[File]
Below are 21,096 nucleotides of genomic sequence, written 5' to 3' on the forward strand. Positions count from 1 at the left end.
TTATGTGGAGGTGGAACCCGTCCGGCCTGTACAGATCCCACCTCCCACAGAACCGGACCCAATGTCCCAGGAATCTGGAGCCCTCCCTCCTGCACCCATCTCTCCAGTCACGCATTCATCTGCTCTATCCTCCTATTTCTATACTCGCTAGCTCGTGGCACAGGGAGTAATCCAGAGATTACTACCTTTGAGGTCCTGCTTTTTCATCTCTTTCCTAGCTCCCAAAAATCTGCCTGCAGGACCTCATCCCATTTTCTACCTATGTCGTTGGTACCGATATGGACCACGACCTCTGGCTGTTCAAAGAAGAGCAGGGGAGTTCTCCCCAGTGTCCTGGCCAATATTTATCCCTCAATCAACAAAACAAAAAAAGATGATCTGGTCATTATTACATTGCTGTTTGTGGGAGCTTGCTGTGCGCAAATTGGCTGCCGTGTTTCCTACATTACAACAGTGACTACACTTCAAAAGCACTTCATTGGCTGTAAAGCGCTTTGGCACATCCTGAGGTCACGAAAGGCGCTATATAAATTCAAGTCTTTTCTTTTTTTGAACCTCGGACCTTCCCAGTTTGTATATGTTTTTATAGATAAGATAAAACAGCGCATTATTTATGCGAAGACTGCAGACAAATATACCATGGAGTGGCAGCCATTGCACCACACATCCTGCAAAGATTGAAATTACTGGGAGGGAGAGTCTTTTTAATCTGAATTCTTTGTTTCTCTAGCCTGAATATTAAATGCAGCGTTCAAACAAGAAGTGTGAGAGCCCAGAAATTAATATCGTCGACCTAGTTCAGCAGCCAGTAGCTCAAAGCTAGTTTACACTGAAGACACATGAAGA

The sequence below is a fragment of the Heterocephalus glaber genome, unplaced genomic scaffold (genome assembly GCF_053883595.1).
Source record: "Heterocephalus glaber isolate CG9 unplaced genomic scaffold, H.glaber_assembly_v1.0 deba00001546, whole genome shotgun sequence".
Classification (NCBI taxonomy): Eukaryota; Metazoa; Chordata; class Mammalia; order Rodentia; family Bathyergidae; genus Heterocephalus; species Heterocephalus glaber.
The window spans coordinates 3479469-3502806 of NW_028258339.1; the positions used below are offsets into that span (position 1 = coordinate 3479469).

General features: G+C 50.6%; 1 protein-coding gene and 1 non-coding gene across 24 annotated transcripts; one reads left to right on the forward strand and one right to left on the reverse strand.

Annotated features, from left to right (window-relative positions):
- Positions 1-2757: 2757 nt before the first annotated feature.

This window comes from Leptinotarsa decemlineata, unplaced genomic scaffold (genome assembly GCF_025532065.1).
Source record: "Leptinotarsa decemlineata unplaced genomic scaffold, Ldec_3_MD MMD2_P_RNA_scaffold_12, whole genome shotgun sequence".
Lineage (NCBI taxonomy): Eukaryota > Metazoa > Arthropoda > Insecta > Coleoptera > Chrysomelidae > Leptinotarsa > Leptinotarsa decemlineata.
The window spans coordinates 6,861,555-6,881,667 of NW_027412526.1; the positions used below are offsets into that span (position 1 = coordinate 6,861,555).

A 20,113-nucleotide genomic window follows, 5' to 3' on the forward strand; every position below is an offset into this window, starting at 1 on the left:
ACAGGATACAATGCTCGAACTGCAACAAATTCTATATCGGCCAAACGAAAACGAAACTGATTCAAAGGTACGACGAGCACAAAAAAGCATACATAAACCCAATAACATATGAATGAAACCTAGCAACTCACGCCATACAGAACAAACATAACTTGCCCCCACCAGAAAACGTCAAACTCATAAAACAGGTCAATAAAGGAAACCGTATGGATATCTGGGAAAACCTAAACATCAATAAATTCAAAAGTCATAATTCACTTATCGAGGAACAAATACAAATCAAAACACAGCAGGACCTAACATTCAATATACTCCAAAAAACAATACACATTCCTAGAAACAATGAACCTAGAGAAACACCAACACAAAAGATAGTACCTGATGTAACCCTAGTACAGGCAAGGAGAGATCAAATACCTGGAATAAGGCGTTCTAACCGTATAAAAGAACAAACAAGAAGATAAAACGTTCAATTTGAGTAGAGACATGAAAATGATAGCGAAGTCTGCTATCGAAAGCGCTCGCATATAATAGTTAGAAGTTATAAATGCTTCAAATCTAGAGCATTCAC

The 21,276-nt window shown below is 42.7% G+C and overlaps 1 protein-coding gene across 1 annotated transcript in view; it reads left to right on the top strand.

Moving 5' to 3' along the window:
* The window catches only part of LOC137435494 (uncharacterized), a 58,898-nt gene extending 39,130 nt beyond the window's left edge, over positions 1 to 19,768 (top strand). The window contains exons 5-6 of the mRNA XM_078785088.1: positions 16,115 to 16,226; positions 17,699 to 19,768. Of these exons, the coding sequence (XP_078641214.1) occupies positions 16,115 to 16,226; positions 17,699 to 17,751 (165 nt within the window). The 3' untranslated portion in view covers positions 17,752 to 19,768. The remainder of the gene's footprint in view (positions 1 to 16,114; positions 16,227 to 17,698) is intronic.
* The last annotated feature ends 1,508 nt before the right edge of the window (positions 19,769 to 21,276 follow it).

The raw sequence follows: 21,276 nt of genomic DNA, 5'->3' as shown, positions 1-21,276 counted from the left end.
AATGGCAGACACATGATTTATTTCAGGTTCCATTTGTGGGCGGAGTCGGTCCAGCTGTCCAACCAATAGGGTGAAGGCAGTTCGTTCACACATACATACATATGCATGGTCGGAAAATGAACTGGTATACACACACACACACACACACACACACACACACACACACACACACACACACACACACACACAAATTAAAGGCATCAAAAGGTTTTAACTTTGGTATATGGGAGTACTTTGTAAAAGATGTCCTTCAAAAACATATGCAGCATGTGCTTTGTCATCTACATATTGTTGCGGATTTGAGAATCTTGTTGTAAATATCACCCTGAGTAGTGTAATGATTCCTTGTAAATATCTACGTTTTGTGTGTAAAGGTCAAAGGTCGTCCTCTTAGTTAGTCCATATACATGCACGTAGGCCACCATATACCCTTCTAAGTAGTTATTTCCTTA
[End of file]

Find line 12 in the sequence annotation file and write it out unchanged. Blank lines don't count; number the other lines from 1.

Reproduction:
Lineage (NCBI taxonomy): Eukaryota > Metazoa > Arthropoda > Insecta > Coleoptera > Chrysomelidae > Leptinotarsa > Leptinotarsa decemlineata.